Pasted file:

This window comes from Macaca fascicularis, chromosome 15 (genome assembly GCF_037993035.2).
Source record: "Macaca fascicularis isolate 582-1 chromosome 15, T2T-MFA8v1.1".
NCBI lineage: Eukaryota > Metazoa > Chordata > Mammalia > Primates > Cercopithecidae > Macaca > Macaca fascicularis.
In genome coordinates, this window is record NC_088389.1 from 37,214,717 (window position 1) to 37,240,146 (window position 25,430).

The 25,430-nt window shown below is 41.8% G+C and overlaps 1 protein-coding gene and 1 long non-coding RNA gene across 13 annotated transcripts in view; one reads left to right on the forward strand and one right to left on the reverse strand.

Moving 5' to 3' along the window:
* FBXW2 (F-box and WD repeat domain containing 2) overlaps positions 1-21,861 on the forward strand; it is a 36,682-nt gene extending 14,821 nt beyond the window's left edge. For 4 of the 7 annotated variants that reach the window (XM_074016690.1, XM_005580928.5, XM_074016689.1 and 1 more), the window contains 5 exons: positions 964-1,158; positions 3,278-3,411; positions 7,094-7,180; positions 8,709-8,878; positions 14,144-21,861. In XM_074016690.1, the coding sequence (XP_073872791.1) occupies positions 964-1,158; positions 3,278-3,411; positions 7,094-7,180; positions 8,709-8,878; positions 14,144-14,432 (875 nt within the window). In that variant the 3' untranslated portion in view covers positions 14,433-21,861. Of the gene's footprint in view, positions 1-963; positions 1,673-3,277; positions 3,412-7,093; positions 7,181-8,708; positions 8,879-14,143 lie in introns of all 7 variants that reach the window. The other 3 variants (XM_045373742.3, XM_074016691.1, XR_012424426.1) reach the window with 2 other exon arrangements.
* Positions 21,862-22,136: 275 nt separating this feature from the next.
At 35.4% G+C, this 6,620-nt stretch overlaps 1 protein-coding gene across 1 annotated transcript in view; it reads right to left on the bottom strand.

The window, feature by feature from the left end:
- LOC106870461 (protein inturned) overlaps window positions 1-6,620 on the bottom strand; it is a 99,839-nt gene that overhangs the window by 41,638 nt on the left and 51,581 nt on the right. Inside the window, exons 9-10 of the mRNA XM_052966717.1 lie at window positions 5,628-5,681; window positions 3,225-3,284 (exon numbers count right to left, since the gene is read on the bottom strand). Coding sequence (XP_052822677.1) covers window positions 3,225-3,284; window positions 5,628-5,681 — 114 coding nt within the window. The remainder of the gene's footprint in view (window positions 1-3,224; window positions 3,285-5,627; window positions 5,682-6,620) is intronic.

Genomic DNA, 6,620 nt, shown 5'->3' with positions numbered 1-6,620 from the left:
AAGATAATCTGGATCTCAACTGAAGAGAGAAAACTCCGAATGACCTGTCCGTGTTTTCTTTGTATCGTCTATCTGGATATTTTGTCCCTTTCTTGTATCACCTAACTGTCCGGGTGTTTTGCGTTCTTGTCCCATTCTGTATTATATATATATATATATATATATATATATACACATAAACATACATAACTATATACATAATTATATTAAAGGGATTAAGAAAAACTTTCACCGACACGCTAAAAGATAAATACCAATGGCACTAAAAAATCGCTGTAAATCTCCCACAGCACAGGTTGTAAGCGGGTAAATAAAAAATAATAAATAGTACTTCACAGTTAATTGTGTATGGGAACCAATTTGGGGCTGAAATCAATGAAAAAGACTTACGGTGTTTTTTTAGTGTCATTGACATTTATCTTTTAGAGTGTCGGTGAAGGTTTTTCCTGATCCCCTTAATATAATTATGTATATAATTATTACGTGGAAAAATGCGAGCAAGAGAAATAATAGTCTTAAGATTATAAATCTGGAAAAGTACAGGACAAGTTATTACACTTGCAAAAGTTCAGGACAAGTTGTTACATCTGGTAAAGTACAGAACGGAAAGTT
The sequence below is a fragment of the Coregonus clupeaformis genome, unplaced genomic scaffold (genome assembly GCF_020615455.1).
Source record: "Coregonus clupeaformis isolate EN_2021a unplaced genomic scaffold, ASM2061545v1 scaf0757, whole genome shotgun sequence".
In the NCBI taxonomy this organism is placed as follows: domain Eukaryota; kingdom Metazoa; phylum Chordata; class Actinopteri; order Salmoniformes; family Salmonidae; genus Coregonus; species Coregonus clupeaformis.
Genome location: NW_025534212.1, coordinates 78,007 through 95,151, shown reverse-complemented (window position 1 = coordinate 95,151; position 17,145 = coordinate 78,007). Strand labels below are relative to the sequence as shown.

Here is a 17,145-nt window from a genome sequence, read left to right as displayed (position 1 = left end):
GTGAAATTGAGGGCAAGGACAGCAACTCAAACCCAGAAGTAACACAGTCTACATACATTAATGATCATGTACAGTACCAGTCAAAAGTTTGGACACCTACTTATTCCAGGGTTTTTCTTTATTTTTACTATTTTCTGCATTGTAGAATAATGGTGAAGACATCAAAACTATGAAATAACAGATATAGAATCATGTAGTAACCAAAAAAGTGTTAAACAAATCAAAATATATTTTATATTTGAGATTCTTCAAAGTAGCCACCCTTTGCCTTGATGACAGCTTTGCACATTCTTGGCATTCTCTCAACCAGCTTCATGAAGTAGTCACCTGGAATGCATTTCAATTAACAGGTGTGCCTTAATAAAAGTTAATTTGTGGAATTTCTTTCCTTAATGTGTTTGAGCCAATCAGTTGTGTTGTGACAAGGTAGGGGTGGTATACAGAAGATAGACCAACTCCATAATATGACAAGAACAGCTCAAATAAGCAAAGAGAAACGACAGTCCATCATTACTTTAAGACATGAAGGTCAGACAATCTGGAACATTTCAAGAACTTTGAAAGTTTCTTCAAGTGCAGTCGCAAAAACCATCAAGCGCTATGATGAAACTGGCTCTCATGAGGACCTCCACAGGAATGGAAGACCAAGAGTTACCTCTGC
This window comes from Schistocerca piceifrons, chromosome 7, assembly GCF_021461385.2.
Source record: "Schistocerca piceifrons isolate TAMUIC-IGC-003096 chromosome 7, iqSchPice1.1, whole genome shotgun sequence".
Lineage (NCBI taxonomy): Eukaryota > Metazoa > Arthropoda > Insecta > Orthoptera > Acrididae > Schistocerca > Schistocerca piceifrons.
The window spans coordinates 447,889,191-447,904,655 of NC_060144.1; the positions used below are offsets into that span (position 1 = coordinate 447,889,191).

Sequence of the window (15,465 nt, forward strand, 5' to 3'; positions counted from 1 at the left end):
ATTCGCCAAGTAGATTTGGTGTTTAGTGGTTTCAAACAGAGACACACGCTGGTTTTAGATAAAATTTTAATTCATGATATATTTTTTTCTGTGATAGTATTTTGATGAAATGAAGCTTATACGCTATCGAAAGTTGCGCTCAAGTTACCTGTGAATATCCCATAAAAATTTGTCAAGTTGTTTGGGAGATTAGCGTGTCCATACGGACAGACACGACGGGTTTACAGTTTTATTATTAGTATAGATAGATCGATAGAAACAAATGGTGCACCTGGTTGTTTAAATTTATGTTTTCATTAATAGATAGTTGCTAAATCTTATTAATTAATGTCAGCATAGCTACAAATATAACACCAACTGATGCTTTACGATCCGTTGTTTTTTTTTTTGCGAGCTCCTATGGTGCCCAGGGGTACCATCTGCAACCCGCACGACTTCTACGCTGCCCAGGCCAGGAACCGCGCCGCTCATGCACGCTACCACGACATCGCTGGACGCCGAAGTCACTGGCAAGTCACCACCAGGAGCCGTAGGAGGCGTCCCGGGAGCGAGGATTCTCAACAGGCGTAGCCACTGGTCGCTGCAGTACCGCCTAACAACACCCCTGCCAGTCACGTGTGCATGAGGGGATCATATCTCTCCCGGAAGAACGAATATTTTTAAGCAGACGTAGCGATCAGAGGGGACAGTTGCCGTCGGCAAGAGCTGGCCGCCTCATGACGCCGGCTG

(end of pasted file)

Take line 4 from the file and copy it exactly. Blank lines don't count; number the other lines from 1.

In genome coordinates, this window is record NC_088389.1 from 37,214,717 (window position 1) to 37,240,146 (window position 25,430).